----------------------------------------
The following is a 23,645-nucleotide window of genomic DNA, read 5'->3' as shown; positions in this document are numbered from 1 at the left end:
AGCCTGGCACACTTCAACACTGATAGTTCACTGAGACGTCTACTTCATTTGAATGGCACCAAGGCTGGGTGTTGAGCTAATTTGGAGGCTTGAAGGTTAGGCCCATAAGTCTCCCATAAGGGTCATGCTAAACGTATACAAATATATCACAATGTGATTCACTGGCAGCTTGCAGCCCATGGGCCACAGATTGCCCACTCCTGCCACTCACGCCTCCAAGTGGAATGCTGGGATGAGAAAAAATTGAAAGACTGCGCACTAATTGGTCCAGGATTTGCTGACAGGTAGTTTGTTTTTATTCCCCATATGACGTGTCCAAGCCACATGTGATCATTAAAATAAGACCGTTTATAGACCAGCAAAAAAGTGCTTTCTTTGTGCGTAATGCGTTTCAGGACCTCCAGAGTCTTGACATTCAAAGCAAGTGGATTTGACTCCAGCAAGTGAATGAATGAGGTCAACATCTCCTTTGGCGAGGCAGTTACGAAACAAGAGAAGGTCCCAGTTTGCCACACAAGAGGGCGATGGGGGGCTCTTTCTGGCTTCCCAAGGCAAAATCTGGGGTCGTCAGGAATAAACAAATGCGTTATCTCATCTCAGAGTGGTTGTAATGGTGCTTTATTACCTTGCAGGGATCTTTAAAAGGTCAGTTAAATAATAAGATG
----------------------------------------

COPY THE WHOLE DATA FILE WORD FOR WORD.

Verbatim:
The following is a 23,645-nucleotide window of genomic DNA, read 5'->3' as shown; positions in this document are numbered from 1 at the left end:
AGCCTGGCACACTTCAACACTGATAGTTCACTGAGACGTCTACTTCATTTGAATGGCACCAAGGCTGGGTGTTGAGCTAATTTGGAGGCTTGAAGGTTAGGCCCATAAGTCTCCCATAAGGGTCATGCTAAACGTATACAAATATATCACAATGTGATTCACTGGCAGCTTGCAGCCCATGGGCCACAGATTGCCCACTCCTGCCACTCACGCCTCCAAGTGGAATGCTGGGATGAGAAAAAATTGAAAGACTGCGCACTAATTGGTCCAGGATTTGCTGACAGGTAGTTTGTTTTTATTCCCCATATGACGTGTCCAAGCCACATGTGATCATTAAAATAAGACCGTTTATAGACCAGCAAAAAAGTGCTTTCTTTGTGCGTAATGCGTTTCAGGACCTCCAGAGTCTTGACATTCAAAGCAAGTGGATTTGACTCCAGCAAGTGAATGAATGAGGTCAACATCTCCTTTGGCGAGGCAGTTACGAAACAAGAGAAGGTCCCAGTTTGCCACACAAGAGGGCGATGGGGGGCTCTTTCTGGCTTCCCAAGGCAAAATCTGGGGTCGTCAGGAATAAACAAATGCGTTATCTCATCTCAGAGTGGTTGTAATGGTGCTTTATTACCTTGCAGGGATCTTTAAAAGGTCAGTTAAATAATAAGATG